Meet three bright entrepreneurs, all with substantial experience in the US and stars in their eyes as they build software organizations that have everything an entrepreneur or even a VC would love to see–a great value proposition, an excellent team and a clear P2P (path to profitability). Chirag’s firm Net4Nuts has established a firm base in the wireless space with an excellent framework supported by a services group that can deliver state-of-the-art solutions anywhere in the world. Saumil and his Netsquare team are a force to reckon with in the area of information security and their focus on research, training, and consulting has won them international laurels. And Kaushal has quickly ramped up a true BPO outfit–Motif–to over 300 people with marquee customers and a vibrant team that has tasted success and is raring for growth.
One would expect to find this trio in Silicon Valley or in any of the known heartlands of Indian entrepreneurship, but hold your breath, all three and indeed a dozen or so of their brethren are building their companies in a state not long ago ravaged by earthquakes, floods and riots–Gujarat! In the city of Ahmedabad, a quiet revolution is taking place and it will not be long before the excellent human resources, infrastructure and global connectivity catches the eyes of the investor.Â
The development of IT in smaller towns is truly a welcome development and as Nasscom spreads its wings across the country, there will be opportunities galore for cities and towns with the right mix of entrepreneurial commitment, academic involvement and government support. Recently, a seminar organized by the CII’s IT and BPO forum in Mumbai on the challenges facing the BPO sector showed that the attrition levels in the big cities are assuming alarming proportions and while the rapid development of campuses in cities like Pune, Mangalore and Trivandrum may take some of the load off the major metros, it will need a dozen or more new destinations like Indore, Ahmedabad and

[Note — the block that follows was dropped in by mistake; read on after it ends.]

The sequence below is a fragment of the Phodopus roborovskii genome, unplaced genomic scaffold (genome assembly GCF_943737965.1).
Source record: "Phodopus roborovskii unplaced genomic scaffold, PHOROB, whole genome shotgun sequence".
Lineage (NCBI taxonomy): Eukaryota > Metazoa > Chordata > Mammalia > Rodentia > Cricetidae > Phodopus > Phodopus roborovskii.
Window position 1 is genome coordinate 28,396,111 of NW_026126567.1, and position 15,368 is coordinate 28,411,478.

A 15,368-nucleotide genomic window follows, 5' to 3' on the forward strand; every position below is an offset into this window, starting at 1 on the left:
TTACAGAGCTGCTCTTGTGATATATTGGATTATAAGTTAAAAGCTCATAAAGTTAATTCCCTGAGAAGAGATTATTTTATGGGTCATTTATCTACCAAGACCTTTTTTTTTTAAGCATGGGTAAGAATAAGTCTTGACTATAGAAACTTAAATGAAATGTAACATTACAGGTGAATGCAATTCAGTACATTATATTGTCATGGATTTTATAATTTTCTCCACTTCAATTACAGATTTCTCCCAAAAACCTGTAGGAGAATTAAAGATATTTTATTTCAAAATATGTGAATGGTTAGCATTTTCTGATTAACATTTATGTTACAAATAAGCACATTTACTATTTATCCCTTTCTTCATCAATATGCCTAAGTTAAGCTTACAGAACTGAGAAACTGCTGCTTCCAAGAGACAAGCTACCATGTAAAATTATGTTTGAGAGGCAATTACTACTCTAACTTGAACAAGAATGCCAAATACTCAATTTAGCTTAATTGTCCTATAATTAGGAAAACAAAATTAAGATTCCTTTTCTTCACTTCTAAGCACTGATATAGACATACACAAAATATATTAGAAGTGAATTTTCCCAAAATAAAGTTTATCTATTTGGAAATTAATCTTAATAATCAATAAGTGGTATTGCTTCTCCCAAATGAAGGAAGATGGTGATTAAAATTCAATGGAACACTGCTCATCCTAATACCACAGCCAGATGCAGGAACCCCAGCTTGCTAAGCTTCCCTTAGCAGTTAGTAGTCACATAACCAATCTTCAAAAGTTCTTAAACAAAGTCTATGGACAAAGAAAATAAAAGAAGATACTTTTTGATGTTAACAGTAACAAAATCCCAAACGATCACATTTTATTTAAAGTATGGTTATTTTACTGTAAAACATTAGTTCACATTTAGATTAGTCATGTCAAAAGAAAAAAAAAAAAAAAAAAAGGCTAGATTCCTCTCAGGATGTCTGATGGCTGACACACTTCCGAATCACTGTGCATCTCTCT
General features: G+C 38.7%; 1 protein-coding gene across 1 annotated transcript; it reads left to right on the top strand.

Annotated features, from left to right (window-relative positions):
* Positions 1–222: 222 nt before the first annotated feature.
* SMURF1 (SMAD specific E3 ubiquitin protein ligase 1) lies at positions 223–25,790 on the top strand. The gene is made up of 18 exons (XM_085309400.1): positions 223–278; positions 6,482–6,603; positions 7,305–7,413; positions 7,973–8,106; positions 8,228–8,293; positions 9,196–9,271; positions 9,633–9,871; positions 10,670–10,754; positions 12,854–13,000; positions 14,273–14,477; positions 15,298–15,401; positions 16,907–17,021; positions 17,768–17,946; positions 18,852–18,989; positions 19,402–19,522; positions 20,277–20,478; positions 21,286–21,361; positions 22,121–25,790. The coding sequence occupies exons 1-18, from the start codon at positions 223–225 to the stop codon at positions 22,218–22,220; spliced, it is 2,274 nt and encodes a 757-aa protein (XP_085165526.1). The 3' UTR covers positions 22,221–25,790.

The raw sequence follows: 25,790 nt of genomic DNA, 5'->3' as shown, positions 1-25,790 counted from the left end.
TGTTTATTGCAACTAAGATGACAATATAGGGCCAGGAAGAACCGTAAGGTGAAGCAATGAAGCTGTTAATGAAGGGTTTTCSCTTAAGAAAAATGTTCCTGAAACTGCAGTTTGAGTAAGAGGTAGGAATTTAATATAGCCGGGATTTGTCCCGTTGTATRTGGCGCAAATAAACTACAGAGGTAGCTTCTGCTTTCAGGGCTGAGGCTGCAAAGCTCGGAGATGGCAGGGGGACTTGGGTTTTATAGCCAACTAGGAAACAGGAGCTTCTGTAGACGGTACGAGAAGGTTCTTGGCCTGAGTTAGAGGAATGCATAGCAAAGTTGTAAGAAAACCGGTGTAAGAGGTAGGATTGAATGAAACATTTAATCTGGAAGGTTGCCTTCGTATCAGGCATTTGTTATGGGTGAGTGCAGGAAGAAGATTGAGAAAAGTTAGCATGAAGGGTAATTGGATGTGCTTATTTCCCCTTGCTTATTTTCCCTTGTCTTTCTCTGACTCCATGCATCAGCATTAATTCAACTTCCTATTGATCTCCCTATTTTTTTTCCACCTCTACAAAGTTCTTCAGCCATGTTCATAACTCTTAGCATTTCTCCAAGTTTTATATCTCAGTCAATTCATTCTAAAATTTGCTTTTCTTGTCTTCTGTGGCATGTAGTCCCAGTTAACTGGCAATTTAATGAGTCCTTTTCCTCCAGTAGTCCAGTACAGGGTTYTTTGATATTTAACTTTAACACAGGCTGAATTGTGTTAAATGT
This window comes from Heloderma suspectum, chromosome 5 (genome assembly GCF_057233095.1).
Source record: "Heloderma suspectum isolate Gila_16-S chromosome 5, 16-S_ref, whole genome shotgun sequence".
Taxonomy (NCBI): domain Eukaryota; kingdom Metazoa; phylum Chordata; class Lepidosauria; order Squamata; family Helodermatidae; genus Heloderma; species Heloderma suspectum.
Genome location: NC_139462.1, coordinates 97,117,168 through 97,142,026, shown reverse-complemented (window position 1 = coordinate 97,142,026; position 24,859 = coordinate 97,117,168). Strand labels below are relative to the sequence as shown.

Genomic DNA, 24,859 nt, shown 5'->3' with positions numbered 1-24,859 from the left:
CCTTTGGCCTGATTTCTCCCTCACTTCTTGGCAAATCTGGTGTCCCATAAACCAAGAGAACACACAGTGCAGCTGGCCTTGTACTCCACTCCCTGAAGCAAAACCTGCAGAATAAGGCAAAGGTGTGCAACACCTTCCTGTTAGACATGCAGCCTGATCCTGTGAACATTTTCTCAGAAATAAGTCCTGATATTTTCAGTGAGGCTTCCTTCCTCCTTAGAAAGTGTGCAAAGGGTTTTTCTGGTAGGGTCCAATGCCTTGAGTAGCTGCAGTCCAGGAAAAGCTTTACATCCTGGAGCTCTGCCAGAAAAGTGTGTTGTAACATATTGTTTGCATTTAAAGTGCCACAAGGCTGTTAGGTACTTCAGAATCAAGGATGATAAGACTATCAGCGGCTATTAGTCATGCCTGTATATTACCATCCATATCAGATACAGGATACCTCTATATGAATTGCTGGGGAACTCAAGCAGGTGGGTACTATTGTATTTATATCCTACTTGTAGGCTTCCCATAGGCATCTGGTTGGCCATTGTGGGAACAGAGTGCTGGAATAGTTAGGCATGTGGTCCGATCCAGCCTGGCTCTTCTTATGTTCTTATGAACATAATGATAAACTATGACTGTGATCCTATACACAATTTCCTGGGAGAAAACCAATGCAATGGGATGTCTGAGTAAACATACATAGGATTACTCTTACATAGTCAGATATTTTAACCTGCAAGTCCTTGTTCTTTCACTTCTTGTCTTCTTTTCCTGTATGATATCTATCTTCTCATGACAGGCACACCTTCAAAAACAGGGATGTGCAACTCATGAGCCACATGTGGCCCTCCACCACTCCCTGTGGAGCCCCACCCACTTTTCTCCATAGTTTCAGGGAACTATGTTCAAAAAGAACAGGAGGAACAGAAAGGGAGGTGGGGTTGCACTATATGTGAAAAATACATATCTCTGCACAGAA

As a related point, John McCarthy, research chief at Forrester Research, in a discussion in Mumbai predicted that it was only the war for talent and the challenge of moving from “bums on seats” call centers to true process migration that could challenge India’s march to supremacy in global BPO. Reiterating his much discussed prediction that 3.3 million US services jobs would move offshore by 2015, McCarthy also maintained that India could and should get 70% of the offshore jobs, though the countries which would share the 30% might undergo some change. What unites a lot of countries, he said, is their common awe and fear of
What does all this mean for industry planners, insourcing managers of multinationals and, of course, the CEOs of India’s software industry? Three learnings; first, that there are life forms stirring beyond the traditional industry destinations–the rapid scaling of WNS in provincial Nashik is a case in point. Second, one has to look beyond the obvious means of hiring, training and retaining talent. And third, the industry has to come closer together to avoid needless internal competition, price-cutting and poaching to develop and expand the base of resources and technology. In fact, this may be a good time for even the
industry associations to come together and develop a common agenda with the states and academic institutions.
Finally, back to the story of the young Gujarat entrepreneurs, what was particularly heartening to the Nasscom group which
invaded the state for the SME forum launch was the warmth with which the “Spot the Star” event was embraced by the fledgling IT community. As one entrepreneur put it, Nasscom’s role in putting India on the global map has been well recognized but this grassroots work will build a truly integrated community across the country that will prove to be the real strength of Indian IT in the years to come.
The author is deputy chairman & managing director of Zensar Technologies and chairman of Nasscom’s SME Forum for Western India
By Ganesh Natarajan